• TT – Mt Evans and Pikes Peak both have driving access to the peaks…easy walk IMO. As for areas less than 10K’ elevation, that is typically below treeline in most of CO, a look at any topo will show that the area increases quickly as you come down from any peak, so you’ll likely need a lot more specifics/other clue linkages to get anywhere (imo). Given FF’s statement about ’79/80 yo wouldn’t go up and down a canyon twice’ (paraphrasing) I think it unlikely he’d be climbing mountains…and 96% of 14ers require 1 way hikes longer than 2 miles (and most trails starting above 8K). Now, I’m not trying to say a 14er can’t play into a solve in some way, just IMO I don’t think the final spot is near one. You also might want to look up how many peaks there are above 12K’…again, better have some very good linkages to pinpoint an area IMO. Good luck, good to keep thinking on new things during the winter.

  15. I think it is in Colorado. I can’t get there till early summer besides it is even cold here in oklahoma. No point tromping around in snow where I am going……definitely not wading in the freezing water. . I saw that meet up post but I can’t plan out that far.

  16. Ok, I’m going to chime in here. I’m a Colorado native and have spent alot of time in the mountains and canyons of this state. Please, people keep your head square on your shoulders out here, as beautiful as it is, it’s dangerous too. Phones don’t always work, weather moves quickly, temps can go from 50s to below freezing in less than an hour. If you plan on going out, tell people where you are going, when you will be back and stick to it. Don’t change your plan without telling anyone.
    You can’t find the treasure if your injured or dead.
    Just remember, stop and ask yourself, could an 80 year old man do this?

  17. Our map of Colorado from 1896 arrived today. I’m surprised how many more names there are on this map vs more modern ones. Good representations of all the Railroads at the time.

  18. Lucky you.I’ve been looking at those rr maps on line. Hard to see. Specifics. What would be even cooler is an old trail map and not just the main ones.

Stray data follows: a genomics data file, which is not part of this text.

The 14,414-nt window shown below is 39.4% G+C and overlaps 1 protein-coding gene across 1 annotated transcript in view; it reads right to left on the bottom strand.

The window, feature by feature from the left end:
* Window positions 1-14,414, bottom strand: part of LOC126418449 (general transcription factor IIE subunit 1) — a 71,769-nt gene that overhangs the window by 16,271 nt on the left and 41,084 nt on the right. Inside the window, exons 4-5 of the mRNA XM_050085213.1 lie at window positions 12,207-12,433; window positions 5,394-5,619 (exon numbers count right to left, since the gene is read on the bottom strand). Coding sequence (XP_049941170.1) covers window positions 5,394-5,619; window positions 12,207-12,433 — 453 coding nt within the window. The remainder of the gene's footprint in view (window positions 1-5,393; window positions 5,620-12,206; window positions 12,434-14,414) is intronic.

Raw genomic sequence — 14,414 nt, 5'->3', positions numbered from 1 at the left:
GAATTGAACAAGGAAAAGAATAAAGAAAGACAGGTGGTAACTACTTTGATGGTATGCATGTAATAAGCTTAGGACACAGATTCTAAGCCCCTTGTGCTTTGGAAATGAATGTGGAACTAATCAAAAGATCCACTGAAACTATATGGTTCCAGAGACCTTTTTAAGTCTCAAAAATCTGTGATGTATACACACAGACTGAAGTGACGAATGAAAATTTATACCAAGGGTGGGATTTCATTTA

19. Speaking of maps I have the following paper ones from back when I used to run around there. I do not need them besides I won’t revisit these places as they make me sad as that was back when my husband was alive. If your a hiker or need them for the search let me know. Some are in good condition some not so much.
    I have the following: 7 USGS 7.5 min quads : Cheesman Lake, Farnum Peak, Cripple Creek north, ,Como,, Dakan mt, McCurdy mt, Cripple Creek South
    2 National Geographic Trails Map:
    Pikes Peak Canyon city and Tarryall Mrs Keosha Pass
    3 BLM maps:
    Gunnison, Leadville and Bailey
    Don’t want money just trade for a cool ball cap, xl t-shirt or something simple from where your from. But take them all.
    If your interested email me at Amanda.Jimenez@EarthLink.net

  20. Blower 8″ Big Pow day at Loveland yesterday and more overnight. Whiteout most of day but lower elevations mostly clear. SW CO in major drought and searching will be good. Bears haven’t hibernated in Durango this year so don’t go down no dark alleys!

  21. How kind of you to search an area for someone else who is unable to. I hope the snow doesn’t impact your search area’s. If it does, just remember until the TC is found, there’s always tomorrow! Good luck with your hunt.

    • We’ve searched for others several times so far. I really like it as we wind up in paces I would have never thought to go to. Also learning what snafus and probs one can run into, which helps me in mine, as well.

  22. What I have found is that I’m more impeded by large metal bars closing areas off than I am by any snow or ice. That was definitely the case this week! Grrr….